Programs can also be written in the new Telescript programming language, which makes communications a first-class primitive of the language. Telescript is compiled into a cross-platform bytecode in much the same fashion as the Java programming language, but is able to migrate running processes between virtual machines. This idea defined a robust agent that could serialize its code, data, and state, deploy itself across one or more remote computers, and resume execution at the next instruction with all state intact. For instance, a user might start a Telescript application on their handheld that purchased movie tickets; when they had complete the basic input, the agent would migrate itself over the cell phone network and begin running on the movie theatre's server. There, the migrated user agent would interact with other agents running on the server to perform the actual purchase. The server would complete the transaction, fill out results data in the original agent, and migrate it back to the user's device. The agent might perform days- or weeks-long tasks after the client disconnected, and dispatch updates periodically to the client. The user-end software was tasked primarily with request and display.
The developers saw a time when Telescript application engines would be widely available across various communications systems, first the cell phone networks and desktop machines, and later the internet. Eventually Telescript would become ubiquitous, and interconnected Telescript engines would form a "Telescript Cloud" across which mobile applications could execute. Stationary, long-lived processes called "places" would run in the cloud permanently and provide services to agents which would "go" from one place to another to access services, collect information, and eventually dispatch results back to the user.
Sony and Motorola introduced Magic Cap devices in late 1994, based on the Motorola 68300 Dragon microprocessor. Unlike the Newton and other PDAs being introduced at the same time, the Magic Cap system did not rely on handwriting recognition, which meant it was almost an afterthought in terms of media coverage when Apple introduced the Newton. From that point on every PDA discussion was about the quality of the recognition, and the Magic Cap systems were basically ignored.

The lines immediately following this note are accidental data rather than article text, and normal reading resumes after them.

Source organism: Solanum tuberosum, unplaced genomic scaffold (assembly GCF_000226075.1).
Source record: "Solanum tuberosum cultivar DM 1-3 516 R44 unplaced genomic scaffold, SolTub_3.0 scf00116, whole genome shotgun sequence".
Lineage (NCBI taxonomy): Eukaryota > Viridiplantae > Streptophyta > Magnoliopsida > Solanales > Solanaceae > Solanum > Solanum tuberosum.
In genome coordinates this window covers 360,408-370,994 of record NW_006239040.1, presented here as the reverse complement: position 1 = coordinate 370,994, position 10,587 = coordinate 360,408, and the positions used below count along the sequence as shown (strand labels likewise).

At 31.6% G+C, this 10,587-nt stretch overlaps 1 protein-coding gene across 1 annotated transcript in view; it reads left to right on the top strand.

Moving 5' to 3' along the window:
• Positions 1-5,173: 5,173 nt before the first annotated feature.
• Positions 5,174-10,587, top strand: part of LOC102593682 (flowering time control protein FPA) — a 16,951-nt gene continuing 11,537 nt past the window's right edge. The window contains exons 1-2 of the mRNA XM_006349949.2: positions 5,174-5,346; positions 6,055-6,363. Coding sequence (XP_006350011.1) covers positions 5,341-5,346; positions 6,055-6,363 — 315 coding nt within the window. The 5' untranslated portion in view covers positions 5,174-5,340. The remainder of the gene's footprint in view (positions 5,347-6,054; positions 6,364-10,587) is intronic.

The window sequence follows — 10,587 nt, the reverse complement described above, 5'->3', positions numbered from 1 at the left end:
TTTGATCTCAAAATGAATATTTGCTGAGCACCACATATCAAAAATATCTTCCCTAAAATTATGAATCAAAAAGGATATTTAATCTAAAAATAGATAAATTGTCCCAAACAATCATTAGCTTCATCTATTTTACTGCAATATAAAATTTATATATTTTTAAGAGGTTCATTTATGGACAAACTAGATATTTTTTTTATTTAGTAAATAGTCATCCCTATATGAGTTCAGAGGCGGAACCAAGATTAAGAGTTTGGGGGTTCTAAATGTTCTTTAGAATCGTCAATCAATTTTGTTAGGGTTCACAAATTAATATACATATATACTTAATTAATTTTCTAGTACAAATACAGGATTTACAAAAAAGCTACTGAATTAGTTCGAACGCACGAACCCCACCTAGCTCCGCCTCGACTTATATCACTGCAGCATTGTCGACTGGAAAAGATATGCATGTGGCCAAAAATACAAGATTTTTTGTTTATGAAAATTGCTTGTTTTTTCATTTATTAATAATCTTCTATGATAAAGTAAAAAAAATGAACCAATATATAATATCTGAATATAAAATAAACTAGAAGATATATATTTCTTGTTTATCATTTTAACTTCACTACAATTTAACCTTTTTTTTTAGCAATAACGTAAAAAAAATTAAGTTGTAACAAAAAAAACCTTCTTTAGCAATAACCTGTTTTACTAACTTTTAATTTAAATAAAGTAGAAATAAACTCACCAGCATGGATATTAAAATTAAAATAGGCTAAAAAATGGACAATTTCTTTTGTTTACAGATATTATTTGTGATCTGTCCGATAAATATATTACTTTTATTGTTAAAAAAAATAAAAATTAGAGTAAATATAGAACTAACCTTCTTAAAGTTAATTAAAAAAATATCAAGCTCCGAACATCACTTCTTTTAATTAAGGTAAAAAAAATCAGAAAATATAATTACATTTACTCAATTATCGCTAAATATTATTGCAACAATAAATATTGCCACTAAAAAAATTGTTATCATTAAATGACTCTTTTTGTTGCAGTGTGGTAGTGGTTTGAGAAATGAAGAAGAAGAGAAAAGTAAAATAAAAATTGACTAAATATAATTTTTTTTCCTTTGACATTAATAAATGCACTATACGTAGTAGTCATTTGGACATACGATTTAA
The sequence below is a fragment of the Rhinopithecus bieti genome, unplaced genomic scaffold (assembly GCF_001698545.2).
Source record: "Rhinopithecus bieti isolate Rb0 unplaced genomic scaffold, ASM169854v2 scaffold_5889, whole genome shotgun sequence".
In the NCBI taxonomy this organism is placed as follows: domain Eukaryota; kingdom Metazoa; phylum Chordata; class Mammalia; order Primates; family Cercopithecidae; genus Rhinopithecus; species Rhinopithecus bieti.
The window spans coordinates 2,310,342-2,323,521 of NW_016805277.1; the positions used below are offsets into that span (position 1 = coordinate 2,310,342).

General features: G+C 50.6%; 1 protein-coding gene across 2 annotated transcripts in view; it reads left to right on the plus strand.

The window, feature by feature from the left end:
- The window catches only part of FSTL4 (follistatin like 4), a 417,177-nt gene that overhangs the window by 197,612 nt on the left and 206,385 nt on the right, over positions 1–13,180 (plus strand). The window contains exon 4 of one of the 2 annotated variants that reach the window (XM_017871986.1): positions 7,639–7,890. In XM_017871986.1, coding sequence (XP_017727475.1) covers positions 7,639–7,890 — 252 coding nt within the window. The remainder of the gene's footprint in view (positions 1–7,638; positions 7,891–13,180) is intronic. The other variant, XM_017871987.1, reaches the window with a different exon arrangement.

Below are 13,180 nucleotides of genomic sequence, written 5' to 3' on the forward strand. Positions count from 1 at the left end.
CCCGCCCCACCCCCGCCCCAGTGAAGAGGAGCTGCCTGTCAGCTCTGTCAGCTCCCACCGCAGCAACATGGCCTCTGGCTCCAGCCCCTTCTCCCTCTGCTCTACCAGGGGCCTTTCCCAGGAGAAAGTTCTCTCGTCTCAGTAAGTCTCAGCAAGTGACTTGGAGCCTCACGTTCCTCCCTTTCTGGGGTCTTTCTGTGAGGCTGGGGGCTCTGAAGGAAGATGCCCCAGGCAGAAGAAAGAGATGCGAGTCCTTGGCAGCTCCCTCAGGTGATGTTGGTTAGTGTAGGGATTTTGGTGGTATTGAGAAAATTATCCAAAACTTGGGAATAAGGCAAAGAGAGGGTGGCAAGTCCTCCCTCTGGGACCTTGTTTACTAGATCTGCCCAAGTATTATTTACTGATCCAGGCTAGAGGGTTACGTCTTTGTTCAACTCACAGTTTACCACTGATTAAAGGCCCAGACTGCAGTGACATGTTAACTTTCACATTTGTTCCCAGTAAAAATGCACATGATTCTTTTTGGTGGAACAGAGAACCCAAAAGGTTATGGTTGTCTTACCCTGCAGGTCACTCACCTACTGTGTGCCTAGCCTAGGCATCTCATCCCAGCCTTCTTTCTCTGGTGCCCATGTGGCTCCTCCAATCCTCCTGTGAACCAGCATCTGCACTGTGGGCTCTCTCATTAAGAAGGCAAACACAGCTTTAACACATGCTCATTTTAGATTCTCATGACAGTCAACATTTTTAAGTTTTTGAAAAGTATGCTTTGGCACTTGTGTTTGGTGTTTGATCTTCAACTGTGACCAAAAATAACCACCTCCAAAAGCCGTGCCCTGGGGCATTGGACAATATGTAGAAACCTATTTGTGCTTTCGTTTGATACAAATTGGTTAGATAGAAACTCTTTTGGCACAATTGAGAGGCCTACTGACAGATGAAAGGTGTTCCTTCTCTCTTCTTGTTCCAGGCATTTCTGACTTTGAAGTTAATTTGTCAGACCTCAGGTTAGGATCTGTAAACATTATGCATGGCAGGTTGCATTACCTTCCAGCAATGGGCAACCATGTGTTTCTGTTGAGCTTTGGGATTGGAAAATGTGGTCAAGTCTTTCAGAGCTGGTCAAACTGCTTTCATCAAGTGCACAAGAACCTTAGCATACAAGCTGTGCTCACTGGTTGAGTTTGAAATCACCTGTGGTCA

The systems also suffered from being introduced with no real infrastructure behind them. Since the cell carriers were not yet running any Telescript services, the entire distributed system was reduced to running applications on the handheld. Further, the World Wide Web and Mosaic were gaining rapid acceptance, and met users' needs well enough to obviate demand for General Magic's walled-garden solutions. Partners ended production of Magic Cap devices by 1997.
The company achieved many technical breakthroughs, including software modems (eliminating the need for modem chips), small touchscreens and touchscreen controller ASICs, highly integrated systems-on-a-chip designs for its partners' devices, rich multimedia email, networked games, streaming television, and early versions of e-commerce.
Many Silicon Valley luminaries worked at General Magic either at the beginning or early on in their careers, including Tony Fadell (co-inventor of the iPod and iPhone, founder of Nest), Megan Smith (early CEO of Planet Out, VP at Google, CTO of the United States), Andy Rubin (co-founder of Danger and inventor of Android), Pierre Omidyar (the founder of eBay), Kevin Lynch (CTO of Adobe, VP of Technology of Apple and head of the Apple Watch team), John Giannandrea (head of AI/Search at Apple) and Steve Perlman (co-founder of WebTV). Magic's engineering team is viewed as one of the most talented in the Valley's history, and Magic is generally seen as the Fairchild of mobile, social and ecommerce—the fountain from which much of today's smartphone and online communication and commerce technology sprang, just as Fairchild Semiconductor spawned Intel, National Semiconductor, AMD and the rest of the Valley's semiconductor industry.